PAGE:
Stephen Elop, CEO of Nokia, defended the company’s choice to use Microsoft’s fledgling Windows Phone platform over Google’s near-dominant Android, by stating that rival handset players are “worried that the Android device manufacturers’ profit margins are getting reduced.” According to a Dow Jones Newswires report, Elop cited Peter Chou, chief executive of HTC, as one of the parties worried about the effect competition is having in the Android space. While HTC is one of the leading Android device vendors, having offered a number of devices powered by this platform, the company also has a long-standing relationship with Microsoft, and currently also offers Windows Phone 7-powered smartphones.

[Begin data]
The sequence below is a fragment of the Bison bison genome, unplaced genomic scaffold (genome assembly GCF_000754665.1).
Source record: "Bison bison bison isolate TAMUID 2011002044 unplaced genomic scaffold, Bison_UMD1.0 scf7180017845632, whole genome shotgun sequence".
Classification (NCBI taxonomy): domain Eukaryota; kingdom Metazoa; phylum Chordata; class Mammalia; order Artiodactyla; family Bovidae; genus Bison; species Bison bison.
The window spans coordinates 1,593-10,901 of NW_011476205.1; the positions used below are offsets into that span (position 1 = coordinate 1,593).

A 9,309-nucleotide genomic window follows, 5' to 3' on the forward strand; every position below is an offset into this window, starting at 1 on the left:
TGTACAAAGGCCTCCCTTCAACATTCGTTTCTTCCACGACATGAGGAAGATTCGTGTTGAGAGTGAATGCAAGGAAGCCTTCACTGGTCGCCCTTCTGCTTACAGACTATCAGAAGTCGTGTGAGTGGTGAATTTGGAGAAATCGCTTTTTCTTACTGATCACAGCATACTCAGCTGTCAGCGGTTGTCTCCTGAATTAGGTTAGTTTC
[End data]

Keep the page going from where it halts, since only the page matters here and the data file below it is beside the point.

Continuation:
At the GSMA Mobile World Congress earlier this year, Elop said that the decision to support Windows Phone rather than Android was intended to avoid the creation of a duopoly in the smartphone market, dominated by Google/Android on one side and Apple on the other. However, with the company now having marked out its Symbian OS as a legacy platform, it is losing market share before its first Microsoft-powered devices are ready for customers.  In contrast, Android volumes are going from strength-to-strength, with tier-one vendors such as Samsung, LG Electronics, HTC, Motorola and Sony Ericsson using it as their smartphone platform of choice – and with aggressive players such as ZTE also offering devices using the OS. This is creating tough competition which is suppressing handset prices, limiting the profit margin of manufacturers.